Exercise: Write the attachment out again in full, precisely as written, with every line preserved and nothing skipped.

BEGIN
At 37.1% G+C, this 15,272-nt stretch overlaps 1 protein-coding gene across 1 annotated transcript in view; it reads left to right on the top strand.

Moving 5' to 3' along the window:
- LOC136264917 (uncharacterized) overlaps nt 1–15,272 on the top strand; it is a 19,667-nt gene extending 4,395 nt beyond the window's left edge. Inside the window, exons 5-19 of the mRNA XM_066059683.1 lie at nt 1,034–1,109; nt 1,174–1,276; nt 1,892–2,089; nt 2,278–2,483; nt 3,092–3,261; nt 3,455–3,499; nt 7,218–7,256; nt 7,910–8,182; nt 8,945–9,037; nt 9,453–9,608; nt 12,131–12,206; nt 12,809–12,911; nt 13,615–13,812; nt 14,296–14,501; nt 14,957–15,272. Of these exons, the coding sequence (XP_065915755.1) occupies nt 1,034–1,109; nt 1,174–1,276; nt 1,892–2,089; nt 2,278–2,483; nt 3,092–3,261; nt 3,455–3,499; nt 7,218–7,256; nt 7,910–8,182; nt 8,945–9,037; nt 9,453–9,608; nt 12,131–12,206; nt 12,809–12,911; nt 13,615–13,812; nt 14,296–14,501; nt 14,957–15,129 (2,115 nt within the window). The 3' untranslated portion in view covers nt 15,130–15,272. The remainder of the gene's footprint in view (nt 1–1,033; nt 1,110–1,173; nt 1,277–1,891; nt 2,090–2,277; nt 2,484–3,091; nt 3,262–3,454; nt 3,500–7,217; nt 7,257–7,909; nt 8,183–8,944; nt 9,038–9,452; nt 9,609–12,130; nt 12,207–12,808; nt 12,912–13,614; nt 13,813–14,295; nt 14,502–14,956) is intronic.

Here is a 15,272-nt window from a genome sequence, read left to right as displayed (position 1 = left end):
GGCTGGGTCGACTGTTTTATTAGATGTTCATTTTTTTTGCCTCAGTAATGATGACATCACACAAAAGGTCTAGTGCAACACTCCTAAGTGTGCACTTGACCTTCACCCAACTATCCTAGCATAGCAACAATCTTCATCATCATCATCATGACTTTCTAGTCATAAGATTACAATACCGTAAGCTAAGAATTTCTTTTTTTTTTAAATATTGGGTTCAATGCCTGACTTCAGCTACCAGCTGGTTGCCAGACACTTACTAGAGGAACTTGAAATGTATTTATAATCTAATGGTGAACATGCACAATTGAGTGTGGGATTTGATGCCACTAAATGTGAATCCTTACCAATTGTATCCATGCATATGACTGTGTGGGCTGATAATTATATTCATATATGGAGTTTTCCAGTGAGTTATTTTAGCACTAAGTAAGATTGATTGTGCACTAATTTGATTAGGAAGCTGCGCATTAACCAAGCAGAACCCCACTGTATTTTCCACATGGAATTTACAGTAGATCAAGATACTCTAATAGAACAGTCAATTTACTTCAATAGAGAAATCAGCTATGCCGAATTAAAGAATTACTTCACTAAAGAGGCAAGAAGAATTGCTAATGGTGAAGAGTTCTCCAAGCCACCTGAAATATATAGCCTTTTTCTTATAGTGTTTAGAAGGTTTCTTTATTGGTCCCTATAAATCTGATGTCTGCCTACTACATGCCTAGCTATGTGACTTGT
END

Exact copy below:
At 37.1% G+C, this 15,272-nt stretch overlaps 1 protein-coding gene across 1 annotated transcript in view; it reads left to right on the top strand.

Moving 5' to 3' along the window:
- LOC136264917 (uncharacterized) overlaps nt 1–15,272 on the top strand; it is a 19,667-nt gene extending 4,395 nt beyond the window's left edge. Inside the window, exons 5-19 of the mRNA XM_066059683.1 lie at nt 1,034–1,109; nt 1,174–1,276; nt 1,892–2,089; nt 2,278–2,483; nt 3,092–3,261; nt 3,455–3,499; nt 7,218–7,256; nt 7,910–8,182; nt 8,945–9,037; nt 9,453–9,608; nt 12,131–12,206; nt 12,809–12,911; nt 13,615–13,812; nt 14,296–14,501; nt 14,957–15,272. Of these exons, the coding sequence (XP_065915755.1) occupies nt 1,034–1,109; nt 1,174–1,276; nt 1,892–2,089; nt 2,278–2,483; nt 3,092–3,261; nt 3,455–3,499; nt 7,218–7,256; nt 7,910–8,182; nt 8,945–9,037; nt 9,453–9,608; nt 12,131–12,206; nt 12,809–12,911; nt 13,615–13,812; nt 14,296–14,501; nt 14,957–15,129 (2,115 nt within the window). The 3' untranslated portion in view covers nt 15,130–15,272. The remainder of the gene's footprint in view (nt 1–1,033; nt 1,110–1,173; nt 1,277–1,891; nt 2,090–2,277; nt 2,484–3,091; nt 3,262–3,454; nt 3,500–7,217; nt 7,257–7,909; nt 8,183–8,944; nt 9,038–9,452; nt 9,609–12,130; nt 12,207–12,808; nt 12,912–13,614; nt 13,813–14,295; nt 14,502–14,956) is intronic.

Here is a 15,272-nt window from a genome sequence, read left to right as displayed (position 1 = left end):
GGCTGGGTCGACTGTTTTATTAGATGTTCATTTTTTTTGCCTCAGTAATGATGACATCACACAAAAGGTCTAGTGCAACACTCCTAAGTGTGCACTTGACCTTCACCCAACTATCCTAGCATAGCAACAATCTTCATCATCATCATCATGACTTTCTAGTCATAAGATTACAATACCGTAAGCTAAGAATTTCTTTTTTTTTTAAATATTGGGTTCAATGCCTGACTTCAGCTACCAGCTGGTTGCCAGACACTTACTAGAGGAACTTGAAATGTATTTATAATCTAATGGTGAACATGCACAATTGAGTGTGGGATTTGATGCCACTAAATGTGAATCCTTACCAATTGTATCCATGCATATGACTGTGTGGGCTGATAATTATATTCATATATGGAGTTTTCCAGTGAGTTATTTTAGCACTAAGTAAGATTGATTGTGCACTAATTTGATTAGGAAGCTGCGCATTAACCAAGCAGAACCCCACTGTATTTTCCACATGGAATTTACAGTAGATCAAGATACTCTAATAGAACAGTCAATTTACTTCAATAGAGAAATCAGCTATGCCGAATTAAAGAATTACTTCACTAAAGAGGCAAGAAGAATTGCTAATGGTGAAGAGTTCTCCAAGCCACCTGAAATATATAGCCTTTTTCTTATAGTGTTTAGAAGGTTTCTTTATTGGTCCCTATAAATCTGATGTCTGCCTACTACATGCCTAGCTATGTGACTTGT